Was The Destruction of the Nauvoo Expositor Press a Violation of the First Amendment?
By Ken K. Gourdin
The Nauvoo City Council, which included nonmembers of the Church of Jesus Christ of Latter-day Saints, approved Joseph Smith’s motion as mayor that the Nauvoo Expositor, a publication antagonistic toward the Church, be abated as a nuisance. At the time, because of the difficulty and expense of building, maintaining, and operating printing presses, often, presses served to print far more than the single publications for which they were principally established.
The consensus among many legal observers today is that while the Prophet may have been justified in ordering existing that existing issues of the (arguably-libelous) Nauvoo Expositor be destroyed, he was not justified in ordering the destruction of the press itself. Some believe that the press’s destruction was a principal catalyst that led to his martyrdom at the hands of a mob while he was incarcerated. It should be noted, also, however, that the Prophet offered to pay for the press.
Some have argued that the destruction of the press was a violation of the First Amendment. These observations come with the usual caveat: Please remember – I am not a lawyer. Anyone with questions how the First Amendment may or may not apply to a specific set of facts by which that person is affected should consult an attorney who is licensed to practice in the jurisdiction where the matter arises. Now, with that exceedingly-tiresome caveat out of the way . . .
Often, we tend to superimpose a 21st-century legal mindset onto 19th-century facts, as though our current understanding of constitutional concepts applies in the distant (and indefinite) past the same way we understand those concepts today. That isn’t the case. A poster at Mormon Dialogue and Discussion made that mistake in arguing that the Prophet’s order that the press be destroyed violated the First Amendment as the Amendment was understood in 1844.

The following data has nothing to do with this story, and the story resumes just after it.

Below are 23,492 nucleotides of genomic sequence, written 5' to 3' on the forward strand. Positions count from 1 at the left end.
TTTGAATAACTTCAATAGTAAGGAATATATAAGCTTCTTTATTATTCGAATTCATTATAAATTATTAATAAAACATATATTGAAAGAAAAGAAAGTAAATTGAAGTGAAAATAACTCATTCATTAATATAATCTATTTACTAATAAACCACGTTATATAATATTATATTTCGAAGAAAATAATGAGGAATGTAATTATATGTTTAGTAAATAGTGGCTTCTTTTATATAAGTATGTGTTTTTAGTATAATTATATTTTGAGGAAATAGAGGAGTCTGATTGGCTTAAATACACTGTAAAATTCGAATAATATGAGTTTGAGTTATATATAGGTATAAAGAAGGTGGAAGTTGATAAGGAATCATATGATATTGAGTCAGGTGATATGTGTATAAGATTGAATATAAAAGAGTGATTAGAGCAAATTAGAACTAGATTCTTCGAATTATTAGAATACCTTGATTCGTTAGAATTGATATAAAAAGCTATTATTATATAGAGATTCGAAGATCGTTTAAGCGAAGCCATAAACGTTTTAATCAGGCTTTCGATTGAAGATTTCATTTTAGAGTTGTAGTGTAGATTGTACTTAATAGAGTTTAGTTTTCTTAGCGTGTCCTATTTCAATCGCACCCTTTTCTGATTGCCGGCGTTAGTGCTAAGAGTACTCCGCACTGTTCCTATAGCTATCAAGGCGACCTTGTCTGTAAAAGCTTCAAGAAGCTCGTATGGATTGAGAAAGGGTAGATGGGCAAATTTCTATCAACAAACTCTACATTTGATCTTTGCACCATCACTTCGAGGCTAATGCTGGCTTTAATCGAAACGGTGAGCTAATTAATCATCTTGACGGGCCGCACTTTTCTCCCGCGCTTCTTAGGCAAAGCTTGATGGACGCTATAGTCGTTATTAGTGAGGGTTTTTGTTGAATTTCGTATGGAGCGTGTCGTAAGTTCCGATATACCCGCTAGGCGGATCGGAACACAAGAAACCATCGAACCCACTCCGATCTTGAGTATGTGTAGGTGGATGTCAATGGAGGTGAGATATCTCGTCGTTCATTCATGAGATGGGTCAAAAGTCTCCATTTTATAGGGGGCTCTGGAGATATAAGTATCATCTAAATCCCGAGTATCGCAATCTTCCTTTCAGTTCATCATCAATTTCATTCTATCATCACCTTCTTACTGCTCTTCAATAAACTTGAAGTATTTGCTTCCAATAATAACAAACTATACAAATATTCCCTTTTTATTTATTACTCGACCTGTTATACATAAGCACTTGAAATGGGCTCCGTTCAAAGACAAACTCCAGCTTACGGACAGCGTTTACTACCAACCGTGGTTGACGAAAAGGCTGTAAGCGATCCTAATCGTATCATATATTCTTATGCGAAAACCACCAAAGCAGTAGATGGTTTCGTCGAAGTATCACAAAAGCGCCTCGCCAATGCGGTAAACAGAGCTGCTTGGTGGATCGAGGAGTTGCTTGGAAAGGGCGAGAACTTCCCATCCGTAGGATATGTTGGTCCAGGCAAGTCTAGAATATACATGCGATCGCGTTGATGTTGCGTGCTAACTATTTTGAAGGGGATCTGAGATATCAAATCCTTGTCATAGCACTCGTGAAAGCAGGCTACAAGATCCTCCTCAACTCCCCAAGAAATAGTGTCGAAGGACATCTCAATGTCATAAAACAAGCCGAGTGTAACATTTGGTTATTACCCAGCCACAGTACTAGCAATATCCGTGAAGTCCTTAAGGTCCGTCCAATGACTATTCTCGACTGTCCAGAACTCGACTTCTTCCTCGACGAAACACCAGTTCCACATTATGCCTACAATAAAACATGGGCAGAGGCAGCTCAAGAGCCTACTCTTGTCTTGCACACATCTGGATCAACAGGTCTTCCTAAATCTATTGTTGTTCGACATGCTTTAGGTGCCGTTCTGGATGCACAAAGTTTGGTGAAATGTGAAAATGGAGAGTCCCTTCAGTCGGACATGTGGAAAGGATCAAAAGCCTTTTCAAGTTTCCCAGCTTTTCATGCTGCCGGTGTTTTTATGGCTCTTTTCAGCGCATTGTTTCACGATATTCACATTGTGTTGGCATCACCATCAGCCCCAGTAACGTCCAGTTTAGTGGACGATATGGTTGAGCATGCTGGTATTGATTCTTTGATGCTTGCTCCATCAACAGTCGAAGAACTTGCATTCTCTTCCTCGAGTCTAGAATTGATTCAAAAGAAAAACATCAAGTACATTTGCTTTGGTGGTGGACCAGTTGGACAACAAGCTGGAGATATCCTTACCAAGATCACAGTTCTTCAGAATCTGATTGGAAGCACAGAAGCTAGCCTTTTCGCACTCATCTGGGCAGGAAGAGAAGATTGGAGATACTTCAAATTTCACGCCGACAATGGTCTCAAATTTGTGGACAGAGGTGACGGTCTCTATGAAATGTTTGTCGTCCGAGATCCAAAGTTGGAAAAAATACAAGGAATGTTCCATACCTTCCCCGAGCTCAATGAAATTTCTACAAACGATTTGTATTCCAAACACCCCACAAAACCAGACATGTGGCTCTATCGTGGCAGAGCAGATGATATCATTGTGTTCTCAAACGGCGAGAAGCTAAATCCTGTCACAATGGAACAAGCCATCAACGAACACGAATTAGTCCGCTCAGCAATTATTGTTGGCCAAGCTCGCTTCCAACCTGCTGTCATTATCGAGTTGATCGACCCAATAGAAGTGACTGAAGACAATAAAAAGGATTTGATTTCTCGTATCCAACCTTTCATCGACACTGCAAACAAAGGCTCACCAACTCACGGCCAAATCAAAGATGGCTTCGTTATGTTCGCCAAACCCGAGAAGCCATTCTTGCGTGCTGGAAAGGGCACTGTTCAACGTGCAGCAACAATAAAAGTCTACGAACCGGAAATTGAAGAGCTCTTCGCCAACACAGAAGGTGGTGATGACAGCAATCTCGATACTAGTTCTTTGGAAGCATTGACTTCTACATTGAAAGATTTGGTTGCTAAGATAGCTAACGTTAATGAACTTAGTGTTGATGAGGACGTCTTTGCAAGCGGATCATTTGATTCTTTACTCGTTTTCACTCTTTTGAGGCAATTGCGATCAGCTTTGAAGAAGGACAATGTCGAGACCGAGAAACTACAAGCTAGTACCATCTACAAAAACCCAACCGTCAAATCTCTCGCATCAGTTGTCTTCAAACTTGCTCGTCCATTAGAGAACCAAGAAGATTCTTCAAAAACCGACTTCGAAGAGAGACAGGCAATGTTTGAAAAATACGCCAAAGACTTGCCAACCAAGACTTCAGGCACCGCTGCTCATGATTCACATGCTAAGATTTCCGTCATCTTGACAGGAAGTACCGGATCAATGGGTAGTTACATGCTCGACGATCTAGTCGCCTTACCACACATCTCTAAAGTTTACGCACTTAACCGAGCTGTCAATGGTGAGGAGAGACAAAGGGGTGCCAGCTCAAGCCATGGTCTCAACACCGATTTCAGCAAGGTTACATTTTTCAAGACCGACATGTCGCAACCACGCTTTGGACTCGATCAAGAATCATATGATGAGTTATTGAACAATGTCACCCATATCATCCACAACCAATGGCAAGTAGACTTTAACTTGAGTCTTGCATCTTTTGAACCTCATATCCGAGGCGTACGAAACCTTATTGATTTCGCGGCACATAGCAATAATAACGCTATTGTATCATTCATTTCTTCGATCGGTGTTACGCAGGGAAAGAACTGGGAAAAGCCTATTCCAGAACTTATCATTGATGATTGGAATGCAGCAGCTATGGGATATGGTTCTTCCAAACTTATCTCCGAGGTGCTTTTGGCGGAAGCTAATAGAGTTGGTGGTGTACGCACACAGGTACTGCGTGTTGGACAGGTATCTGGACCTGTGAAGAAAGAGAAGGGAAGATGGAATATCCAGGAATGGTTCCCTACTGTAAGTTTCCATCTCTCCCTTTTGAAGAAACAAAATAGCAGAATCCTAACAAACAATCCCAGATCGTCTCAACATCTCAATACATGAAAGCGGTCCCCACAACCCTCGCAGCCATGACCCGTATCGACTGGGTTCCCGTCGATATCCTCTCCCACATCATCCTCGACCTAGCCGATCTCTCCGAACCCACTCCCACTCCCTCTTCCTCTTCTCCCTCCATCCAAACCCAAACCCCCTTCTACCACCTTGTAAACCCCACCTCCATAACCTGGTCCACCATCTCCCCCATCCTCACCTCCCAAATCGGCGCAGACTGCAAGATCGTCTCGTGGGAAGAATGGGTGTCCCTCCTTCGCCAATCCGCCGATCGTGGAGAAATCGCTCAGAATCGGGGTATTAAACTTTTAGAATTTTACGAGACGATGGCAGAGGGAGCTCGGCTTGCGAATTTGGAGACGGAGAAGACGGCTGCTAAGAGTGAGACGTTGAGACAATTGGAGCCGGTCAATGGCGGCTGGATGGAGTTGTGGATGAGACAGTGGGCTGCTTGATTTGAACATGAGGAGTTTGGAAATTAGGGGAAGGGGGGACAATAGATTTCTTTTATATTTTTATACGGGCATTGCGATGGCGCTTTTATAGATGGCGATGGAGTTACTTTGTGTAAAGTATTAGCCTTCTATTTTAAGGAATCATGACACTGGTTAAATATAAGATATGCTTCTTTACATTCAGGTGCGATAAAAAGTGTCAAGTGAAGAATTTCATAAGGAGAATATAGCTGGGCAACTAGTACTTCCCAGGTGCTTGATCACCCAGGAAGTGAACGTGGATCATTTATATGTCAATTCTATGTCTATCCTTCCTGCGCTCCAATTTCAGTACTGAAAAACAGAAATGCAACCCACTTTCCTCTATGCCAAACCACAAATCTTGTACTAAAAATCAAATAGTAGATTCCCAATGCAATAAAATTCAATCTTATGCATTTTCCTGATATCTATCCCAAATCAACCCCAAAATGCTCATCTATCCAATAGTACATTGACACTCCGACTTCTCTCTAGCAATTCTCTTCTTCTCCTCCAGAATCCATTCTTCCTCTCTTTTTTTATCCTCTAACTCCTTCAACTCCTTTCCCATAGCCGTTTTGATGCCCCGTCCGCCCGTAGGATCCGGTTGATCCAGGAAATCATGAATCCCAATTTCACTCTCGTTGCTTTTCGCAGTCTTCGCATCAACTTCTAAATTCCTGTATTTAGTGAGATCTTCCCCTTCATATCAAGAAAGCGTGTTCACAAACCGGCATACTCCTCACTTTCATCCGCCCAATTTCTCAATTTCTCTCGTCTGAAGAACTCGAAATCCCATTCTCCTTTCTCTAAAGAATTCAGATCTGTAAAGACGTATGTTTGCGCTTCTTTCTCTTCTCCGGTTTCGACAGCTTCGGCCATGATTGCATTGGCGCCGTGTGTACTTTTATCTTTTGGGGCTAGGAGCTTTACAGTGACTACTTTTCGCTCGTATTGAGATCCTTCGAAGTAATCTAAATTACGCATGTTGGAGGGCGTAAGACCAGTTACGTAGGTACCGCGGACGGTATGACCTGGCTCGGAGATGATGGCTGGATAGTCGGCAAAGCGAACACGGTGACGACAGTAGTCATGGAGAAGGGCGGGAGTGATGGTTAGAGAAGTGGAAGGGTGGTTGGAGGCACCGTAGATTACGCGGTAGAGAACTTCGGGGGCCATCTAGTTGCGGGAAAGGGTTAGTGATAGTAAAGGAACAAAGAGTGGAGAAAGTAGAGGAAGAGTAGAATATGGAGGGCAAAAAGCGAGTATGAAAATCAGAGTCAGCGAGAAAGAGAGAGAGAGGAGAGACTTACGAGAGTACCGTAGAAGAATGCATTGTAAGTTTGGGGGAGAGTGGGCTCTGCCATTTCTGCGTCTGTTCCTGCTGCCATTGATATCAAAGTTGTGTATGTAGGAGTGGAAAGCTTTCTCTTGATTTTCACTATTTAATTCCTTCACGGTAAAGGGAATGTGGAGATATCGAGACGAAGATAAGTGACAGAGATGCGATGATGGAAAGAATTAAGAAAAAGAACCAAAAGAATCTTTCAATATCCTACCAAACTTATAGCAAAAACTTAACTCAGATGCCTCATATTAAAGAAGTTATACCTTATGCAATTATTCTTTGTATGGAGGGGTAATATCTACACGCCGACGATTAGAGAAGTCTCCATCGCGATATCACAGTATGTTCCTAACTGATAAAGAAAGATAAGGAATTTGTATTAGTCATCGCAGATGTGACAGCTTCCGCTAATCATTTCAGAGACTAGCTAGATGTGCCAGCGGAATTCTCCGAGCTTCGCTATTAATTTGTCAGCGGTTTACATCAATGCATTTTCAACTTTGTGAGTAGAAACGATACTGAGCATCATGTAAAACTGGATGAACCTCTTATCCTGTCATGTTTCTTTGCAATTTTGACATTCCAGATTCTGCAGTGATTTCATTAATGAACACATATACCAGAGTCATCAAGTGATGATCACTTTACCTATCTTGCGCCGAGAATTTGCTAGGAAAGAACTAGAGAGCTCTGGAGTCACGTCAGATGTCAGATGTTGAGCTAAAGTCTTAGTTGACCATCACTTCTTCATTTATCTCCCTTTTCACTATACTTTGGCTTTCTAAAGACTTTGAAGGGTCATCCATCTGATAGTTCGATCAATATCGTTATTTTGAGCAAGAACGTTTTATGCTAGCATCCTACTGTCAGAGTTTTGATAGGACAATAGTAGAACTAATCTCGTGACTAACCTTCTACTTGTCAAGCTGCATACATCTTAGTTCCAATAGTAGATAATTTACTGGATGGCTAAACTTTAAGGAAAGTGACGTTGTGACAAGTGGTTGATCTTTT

… I don’t think Joseph Smith ever lost his testimony [that he was divinely commissioned to translate the Book of Mormon and to restore the Church of Jesus Christ], but he did make mistakes. I believe one led to his death – destroying the printing press set up in town – that was essentially theft [sic]. The town had no power to do that. … [second set of ellipses in original].
Directing him to a couple of resources that provide context surrounding the destruction of the Nauvoo Expositor press, I responded, “This is a derail, but I think you’re judging a th-century action by 21st-century legal norms,” and I included the following links to material promulgated by FAIRMormon, (“FAIR” stands for the Foundation for Apologetic Information and Research; these and all other links last accessed May 23, 2019):
Feigning deference while exhibiting condescension (always a bad combination!), he responded:
There was constitutional freedom of the press in the 19th century too. Maybe that didn’t apply in Nauvoo . . . [I assume he’s being sarcastic here.] Now I concede the Nauvoo government is not the federal government, but I think the spirit of the first amendment was also violated. Counselor?
I’m not a lawyer. You needn’t address me as “counselor,” and, in fact, to avoid confusion and misapprehension by observers of the discussion, I will request that you kindly refrain from doing so. It was not until the Fourteenth Amendment was ratified that the United States Supreme Court began to make the Bill of Rights, including the First Amendment, binding upon the States. Before that process began, the First Amendment applied only to the federal government.
The Fourteenth Amendment was not ratified until 1868, and even then, Bill of Rights was not, in its entirety, made binding upon the States. Rather, various provisions of the Bill of Rights were made binding upon the States in a gradual, case-by-case process as the United States Supreme Court considered each provision of the Bill of Rights when cases implicating each provision were presented to it.
But even considering a best-case scenario in which the First Amendment immediately was made binding upon the States, the Nauvoo Expositor press was destroyed in 1844, while the Fourteenth Amendment, as I said, was not ratified until 1868. Perhaps you could explain to us how the State of Illinois and, by extension, the city of Nauvoo and its officers somehow came to be bound by the First Amendment even before the Fourteenth Amendment was ratified, let alone before the Supreme Court began the case-by-case process I have described in order to apply provisions of the Bill of Rights to the States and to their political subdivisions.
Alas, I received no reply from my erstwhile interlocutor. Perhaps he concluded that I was not worth saving from my own transparently obvious ignorance. The History section of the Web site of the Church of Jesus Christ of Latter-day Saints contains helpful information. (The footnotes provide valuable resources for further reading.) It can be found here: https://www.lds.org/study/history/topics/nauvoo-expositor?lang=eng